ing bitcoin from exchanges can involve lots of hoop-jumping, as customers navigate complex and tedious registration and transaction processes. Some people are now cutting through the whole tangled mess, and having their employers pay them in bitcoin directly.
Canadian firm Wagepoint has been helping companies do this north of the border. Wagepoint, a startup based in Waterloo and Nova Scotia, Canada, offers Canadian and US companies an easy way to process payroll online.
The firm handles payroll deductions for tax purposes and files all the necessary paperwork electronically. It has processed $120m in payroll payments using traditional fiat currency, but now, a growing percentage of customers are taking advantage of its bitcoin payment services, says CEO Shrad Rao.
Rao explained that the firm was interested in bitcoin and pulled the service together quickly, saying:
“We started it in November 2013. It was a side project.”
“We didn’t imagine we’d get any uptake,” said the CEO, and initially he was right.
Nothing happened during November and December, but then, in January this year, he received his first bitcoin request from a customer, which paid out $2,000 worth of bitcoin in salaries.
Since then, the firm has paid $75,000 in bitcoin on behalf of its customers.
How bitcoin payroll works
Wagepoint makes it as easy as possible for companies to make payments in cryptocurrency. Customers don’t have to handle bitcoin at all. Instead, Wagepoint takes its fiat currency and handles the convergence for them.
Perhaps predictably, tech firms are at the front of the queue when it comes to paying their employees in bitcoin. Structur3D Printing, based in Kitchener, Ontario, produces a system for extruding paste that can be used in 3D printing.
Co-founder and president Charles Mire is targeting everything from cake makers and chocolatiers through to hobbyist ‘makers’ with the product, which can handle everything from silicone to cake icing.
Mire doesn’t take bitcoin payments from the company, but his co-founder and director of research and development Andrew Finkle gets 10% of his salary this way.
“Andrew was in bitcoin from the beginning, and so Wagepoint’s ability to pay in bitcoin was attractive to my cofounder.”
There aren’t many financial benefits to a company paying employees in bitcoin, but there may be recruitment benefits, Mire said. After all, technology employees often have plenty of love for bitcoin, and good skills are hard to find, especially in Mire’s industry sector.
“The more we use it, the more we realise that it’s a nice incentive to recruit people in the tech space,” he said.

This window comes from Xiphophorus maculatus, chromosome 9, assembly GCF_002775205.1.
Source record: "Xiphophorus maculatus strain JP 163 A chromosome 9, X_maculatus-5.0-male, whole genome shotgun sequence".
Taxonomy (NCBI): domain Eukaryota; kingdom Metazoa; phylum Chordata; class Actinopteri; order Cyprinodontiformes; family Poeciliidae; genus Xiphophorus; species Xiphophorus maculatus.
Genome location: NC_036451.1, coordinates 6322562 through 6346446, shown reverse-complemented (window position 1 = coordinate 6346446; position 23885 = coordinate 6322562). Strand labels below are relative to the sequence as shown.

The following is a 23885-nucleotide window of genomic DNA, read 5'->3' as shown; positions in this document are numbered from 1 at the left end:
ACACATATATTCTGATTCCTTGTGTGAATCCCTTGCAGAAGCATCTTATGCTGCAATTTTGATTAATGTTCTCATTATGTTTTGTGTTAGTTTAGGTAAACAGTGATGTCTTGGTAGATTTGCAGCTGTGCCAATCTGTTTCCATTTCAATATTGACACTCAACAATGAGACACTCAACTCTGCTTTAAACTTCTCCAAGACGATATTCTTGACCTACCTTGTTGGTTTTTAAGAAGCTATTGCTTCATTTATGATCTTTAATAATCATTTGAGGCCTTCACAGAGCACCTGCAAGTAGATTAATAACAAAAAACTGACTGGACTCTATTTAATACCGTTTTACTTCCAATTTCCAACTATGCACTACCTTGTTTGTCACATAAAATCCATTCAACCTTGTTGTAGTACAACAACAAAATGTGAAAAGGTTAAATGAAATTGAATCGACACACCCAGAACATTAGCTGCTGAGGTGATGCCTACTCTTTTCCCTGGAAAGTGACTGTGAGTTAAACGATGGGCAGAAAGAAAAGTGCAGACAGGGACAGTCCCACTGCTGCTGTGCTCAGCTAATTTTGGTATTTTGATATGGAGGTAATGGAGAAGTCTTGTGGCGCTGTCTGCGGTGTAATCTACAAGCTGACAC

For example, the company hired a contractor last summer who handled business development for the firm’s Kickstarter campaign. He also had a mathematics and engineering background, which gave him the specialist skills for the job. Structur3D paid him in bitcoin, too.
“Andrew and I are materials scientists but we have a background in applying that to 3D printing,” he said, explaining that he did his PhD on Australia. “When I came to Canada I was amazed that it wasn’t that widespread.”
Around ten companies including Vancouver-based Bench, and Toronto-based RateHub are using the bitcoin payment option, said Wagepoint staff. 80% of the employees taking the bitcoin payment option collect 100% of their net pay in bitcoin.
Employees who decide to take bitcoin payments will need to be diligent, though. Ryan Lazanis, of Montreal-based Xen Accounting, said that they will probably face capital gains issues.
Xen Accounting specialises in virtual currency tax advice. It numbers Bylls among its clients.
Employee payroll deductions happen in fiat, before the employees are paid their bitcoins, meaning that they will be paid their net salary in bitcoins, Lazanis explained.
The problem is that the Canadian government doesn’t recognise bitcoin as currency. It is an asset, instead, and the little guidance issued by the Canadian Revenue Agency suggests that people account for it as a bartered good.
The tax rules mean that employees will account for bitcoin salary payments as bartered exchange for their services, he explained.
The sticky part is that employees must pay tax on any gains that they make with it, warned Lazanis.
A bitcoin might be worth $500 when a company pays it to an employee, and $600 nine months later, when he or she comes to spend it. That difference is taxable, he suggested – and the most likely tax to be imposed would be capital gains.
Lazanis recommended that employees use a spreadsheet to keep records of their bitcoin value, both at acquisition and when they spend it, saying:
“You need to track your cost base, and most businesses aren’t even doing that. So there are difficulties there.”
Bitcoin may therefore not be the best form of payment for an employees living from pay cheque to pay cheque and using them frequently for transactions. They would have to account for lots of losses and gains throughout a month.
Bitcoin payments would be more workable for employees treating the payment in bitcoin as a longer-term investment.
Mire likened it to payment in stocks, which would sit in an employee’s portfolio for a significant time before he cashed out, saying:
“If you liquidate it it becomes a management burden for personal finances. But as long as you’re not cashing out stocks daily, the overall personal finance maintenance isn’t that high an overhead.”
Will more tech firms flock to bitcoin payments as an option? It’s a delightful thought, but where it does happen, we imagine it’ll be used as an innovative means of making long-term savings, rather than for weekly groceries. Payroll image via Shutterstock